- TOP PLAYERSOffensePABLO S. TORRE | August 20, 2012
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"The hell they don't," Don said. "They're fish, aren't they? Anything that swims around out there is a fish. They count."
"I'm not so sure dogfish are a fish," Mel said.
"Then why do you call them dogfish?" I said, figuring that ought to resolve it pretty well. I had this feeling of calm clarity in my head as if I could resolve anything for anyone.
"I don't know why they call them that," Mel said, "but one thing's for sure. They're not a dog. Anyone can see that." And I thought that Mel was resolving pretty well himself. I was going to ask if they're not a dog and they're not a fish, what are they, but Don said, "They look a lot more like a fish than they do like a dog."
"Well, a clam and an octopus are the same thing—mollusks," Bert said, "and they don't look alike."
We thought about that for a while and somebody said that there were a lot of strange things in the ocean and somebody else said that it covered seven-tenths of the earth's surface. Later we got back to the dogfish and Don said that when I got around to chronicling it all for unborn generations of Sandy Neck bottom fishers I should refer to this phase as the Great Dogfish Controversy.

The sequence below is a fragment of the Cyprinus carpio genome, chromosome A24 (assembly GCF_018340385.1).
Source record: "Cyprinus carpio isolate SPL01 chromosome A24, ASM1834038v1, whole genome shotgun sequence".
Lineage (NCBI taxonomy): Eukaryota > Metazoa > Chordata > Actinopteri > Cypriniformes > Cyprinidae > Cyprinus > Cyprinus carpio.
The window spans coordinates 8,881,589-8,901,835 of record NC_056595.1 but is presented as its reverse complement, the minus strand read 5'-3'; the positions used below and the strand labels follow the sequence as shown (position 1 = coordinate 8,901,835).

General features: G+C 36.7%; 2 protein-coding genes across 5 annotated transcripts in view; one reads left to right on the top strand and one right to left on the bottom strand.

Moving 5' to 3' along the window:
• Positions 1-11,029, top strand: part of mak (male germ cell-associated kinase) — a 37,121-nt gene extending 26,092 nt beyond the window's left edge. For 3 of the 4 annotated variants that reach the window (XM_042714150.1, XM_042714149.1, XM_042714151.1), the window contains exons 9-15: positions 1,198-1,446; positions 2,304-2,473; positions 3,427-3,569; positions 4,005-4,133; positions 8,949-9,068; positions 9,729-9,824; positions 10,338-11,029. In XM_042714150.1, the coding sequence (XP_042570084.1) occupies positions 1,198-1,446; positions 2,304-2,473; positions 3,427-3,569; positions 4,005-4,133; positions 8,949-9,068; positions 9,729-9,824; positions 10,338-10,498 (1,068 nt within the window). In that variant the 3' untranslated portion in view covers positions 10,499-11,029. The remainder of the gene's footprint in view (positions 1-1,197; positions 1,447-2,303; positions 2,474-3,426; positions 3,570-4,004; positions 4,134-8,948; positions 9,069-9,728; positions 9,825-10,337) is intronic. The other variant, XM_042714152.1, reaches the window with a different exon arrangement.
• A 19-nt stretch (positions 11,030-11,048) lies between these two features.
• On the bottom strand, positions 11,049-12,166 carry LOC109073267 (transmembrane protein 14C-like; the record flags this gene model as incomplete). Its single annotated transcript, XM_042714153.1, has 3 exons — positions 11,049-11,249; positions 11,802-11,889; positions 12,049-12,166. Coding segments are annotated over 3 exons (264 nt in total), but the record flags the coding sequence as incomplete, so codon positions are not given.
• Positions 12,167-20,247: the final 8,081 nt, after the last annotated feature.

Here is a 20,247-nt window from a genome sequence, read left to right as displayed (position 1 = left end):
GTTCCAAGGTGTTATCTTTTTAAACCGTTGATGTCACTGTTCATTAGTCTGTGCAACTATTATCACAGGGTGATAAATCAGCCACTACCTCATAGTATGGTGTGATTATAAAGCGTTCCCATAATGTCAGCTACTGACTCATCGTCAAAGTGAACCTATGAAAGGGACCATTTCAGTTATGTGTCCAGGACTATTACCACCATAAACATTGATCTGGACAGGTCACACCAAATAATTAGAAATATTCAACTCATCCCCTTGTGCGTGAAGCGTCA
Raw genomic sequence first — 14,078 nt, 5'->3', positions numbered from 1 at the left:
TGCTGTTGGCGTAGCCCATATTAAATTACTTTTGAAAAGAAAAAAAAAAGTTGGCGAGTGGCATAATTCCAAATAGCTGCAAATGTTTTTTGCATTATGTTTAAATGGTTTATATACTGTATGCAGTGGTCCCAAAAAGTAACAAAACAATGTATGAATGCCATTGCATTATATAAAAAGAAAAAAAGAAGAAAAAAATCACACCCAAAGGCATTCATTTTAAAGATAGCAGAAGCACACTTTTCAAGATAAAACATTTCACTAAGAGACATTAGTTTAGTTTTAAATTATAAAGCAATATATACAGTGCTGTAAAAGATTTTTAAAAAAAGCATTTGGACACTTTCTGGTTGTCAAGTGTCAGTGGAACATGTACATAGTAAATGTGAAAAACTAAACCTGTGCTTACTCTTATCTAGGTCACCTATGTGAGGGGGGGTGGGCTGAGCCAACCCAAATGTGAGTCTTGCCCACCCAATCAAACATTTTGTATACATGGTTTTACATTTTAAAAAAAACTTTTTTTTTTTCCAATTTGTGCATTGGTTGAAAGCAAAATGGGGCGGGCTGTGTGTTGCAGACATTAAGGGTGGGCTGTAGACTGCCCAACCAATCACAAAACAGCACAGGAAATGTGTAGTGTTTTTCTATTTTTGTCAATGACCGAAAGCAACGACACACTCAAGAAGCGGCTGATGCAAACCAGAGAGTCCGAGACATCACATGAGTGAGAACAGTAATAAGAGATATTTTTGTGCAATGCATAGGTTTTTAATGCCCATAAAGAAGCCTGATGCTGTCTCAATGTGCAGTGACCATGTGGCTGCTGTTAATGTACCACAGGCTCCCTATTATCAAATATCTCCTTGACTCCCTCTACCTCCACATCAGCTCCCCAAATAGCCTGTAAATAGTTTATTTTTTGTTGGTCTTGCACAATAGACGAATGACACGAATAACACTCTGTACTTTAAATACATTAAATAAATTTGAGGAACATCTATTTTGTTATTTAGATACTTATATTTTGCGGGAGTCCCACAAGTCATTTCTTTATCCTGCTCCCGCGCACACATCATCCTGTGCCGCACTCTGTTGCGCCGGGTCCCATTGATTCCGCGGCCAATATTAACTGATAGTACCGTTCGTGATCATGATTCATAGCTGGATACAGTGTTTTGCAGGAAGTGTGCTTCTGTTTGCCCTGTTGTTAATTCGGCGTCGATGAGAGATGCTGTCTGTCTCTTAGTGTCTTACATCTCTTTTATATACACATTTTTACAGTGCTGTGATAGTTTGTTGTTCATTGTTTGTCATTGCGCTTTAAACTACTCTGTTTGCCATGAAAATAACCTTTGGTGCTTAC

So we sat there, two for dogfish and two against; and all of a sudden I was in bed and it was the next day. Actually, it was the next afternoon, and I spent the rest of it wandering around the house with a glass of tomato juice in my hand. My wife had that look she gets when I tell the wrong kind of joke to her mother, and whenever I would walk into the same room she was in she would be just leaving.
Later I went out and there were Bert and Mel and Don sitting in the same places looking at the bay—as though they had not moved since yesterday.
"Well, now that we've got it all thought out, what do you think of my idea?" I said.
"I think it's dangerous," Bert said.